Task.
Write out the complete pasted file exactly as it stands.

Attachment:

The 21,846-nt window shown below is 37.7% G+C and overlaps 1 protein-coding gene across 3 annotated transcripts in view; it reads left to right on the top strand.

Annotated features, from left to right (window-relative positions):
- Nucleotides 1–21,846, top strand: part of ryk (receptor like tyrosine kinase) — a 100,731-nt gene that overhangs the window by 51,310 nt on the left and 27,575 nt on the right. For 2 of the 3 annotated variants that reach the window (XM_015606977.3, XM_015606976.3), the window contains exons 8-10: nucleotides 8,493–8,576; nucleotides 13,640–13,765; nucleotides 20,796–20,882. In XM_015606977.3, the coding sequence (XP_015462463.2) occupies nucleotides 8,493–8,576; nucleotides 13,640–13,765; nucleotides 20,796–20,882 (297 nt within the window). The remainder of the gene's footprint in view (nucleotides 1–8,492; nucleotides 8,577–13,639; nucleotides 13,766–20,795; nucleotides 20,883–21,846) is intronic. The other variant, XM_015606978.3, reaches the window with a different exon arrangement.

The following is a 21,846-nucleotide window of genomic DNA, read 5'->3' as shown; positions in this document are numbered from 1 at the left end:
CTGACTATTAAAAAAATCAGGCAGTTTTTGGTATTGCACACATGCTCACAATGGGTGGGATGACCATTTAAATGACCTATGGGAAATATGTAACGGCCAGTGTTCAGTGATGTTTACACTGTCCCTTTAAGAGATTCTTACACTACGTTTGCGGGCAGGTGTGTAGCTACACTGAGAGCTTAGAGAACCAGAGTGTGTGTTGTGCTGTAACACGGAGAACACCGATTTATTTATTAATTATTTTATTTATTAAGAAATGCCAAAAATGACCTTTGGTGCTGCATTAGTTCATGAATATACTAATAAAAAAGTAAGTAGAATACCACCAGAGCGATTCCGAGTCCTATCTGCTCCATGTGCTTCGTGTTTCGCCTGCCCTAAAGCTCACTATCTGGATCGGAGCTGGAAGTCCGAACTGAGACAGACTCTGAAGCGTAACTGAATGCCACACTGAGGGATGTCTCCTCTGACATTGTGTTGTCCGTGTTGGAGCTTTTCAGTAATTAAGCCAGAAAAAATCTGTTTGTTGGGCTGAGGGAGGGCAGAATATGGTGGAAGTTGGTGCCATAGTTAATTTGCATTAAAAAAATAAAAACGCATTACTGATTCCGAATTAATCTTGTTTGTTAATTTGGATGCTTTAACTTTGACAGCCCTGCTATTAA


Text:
The 21,846-nt window shown below is 37.7% G+C and overlaps 1 protein-coding gene across 3 annotated transcripts in view; it reads left to right on the top strand.

Annotated features, from left to right (window-relative positions):
- Nucleotides 1–21,846, top strand: part of ryk (receptor like tyrosine kinase) — a 100,731-nt gene that overhangs the window by 51,310 nt on the left and 27,575 nt on the right. For 2 of the 3 annotated variants that reach the window (XM_015606977.3, XM_015606976.3), the window contains exons 8-10: nucleotides 8,493–8,576; nucleotides 13,640–13,765; nucleotides 20,796–20,882. In XM_015606977.3, the coding sequence (XP_015462463.2) occupies nucleotides 8,493–8,576; nucleotides 13,640–13,765; nucleotides 20,796–20,882 (297 nt within the window). The remainder of the gene's footprint in view (nucleotides 1–8,492; nucleotides 8,577–13,639; nucleotides 13,766–20,795; nucleotides 20,883–21,846) is intronic. The other variant, XM_015606978.3, reaches the window with a different exon arrangement.

The following is a 21,846-nucleotide window of genomic DNA, read 5'->3' as shown; positions in this document are numbered from 1 at the left end:
CTGACTATTAAAAAAATCAGGCAGTTTTTGGTATTGCACACATGCTCACAATGGGTGGGATGACCATTTAAATGACCTATGGGAAATATGTAACGGCCAGTGTTCAGTGATGTTTACACTGTCCCTTTAAGAGATTCTTACACTACGTTTGCGGGCAGGTGTGTAGCTACACTGAGAGCTTAGAGAACCAGAGTGTGTGTTGTGCTGTAACACGGAGAACACCGATTTATTTATTAATTATTTTATTTATTAAGAAATGCCAAAAATGACCTTTGGTGCTGCATTAGTTCATGAATATACTAATAAAAAAGTAAGTAGAATACCACCAGAGCGATTCCGAGTCCTATCTGCTCCATGTGCTTCGTGTTTCGCCTGCCCTAAAGCTCACTATCTGGATCGGAGCTGGAAGTCCGAACTGAGACAGACTCTGAAGCGTAACTGAATGCCACACTGAGGGATGTCTCCTCTGACATTGTGTTGTCCGTGTTGGAGCTTTTCAGTAATTAAGCCAGAAAAAATCTGTTTGTTGGGCTGAGGGAGGGCAGAATATGGTGGAAGTTGGTGCCATAGTTAATTTGCATTAAAAAAATAAAAACGCATTACTGATTCCGAATTAATCTTGTTTGTTAATTTGGATGCTTTAACTTTGACAGCCCTGCTATTAA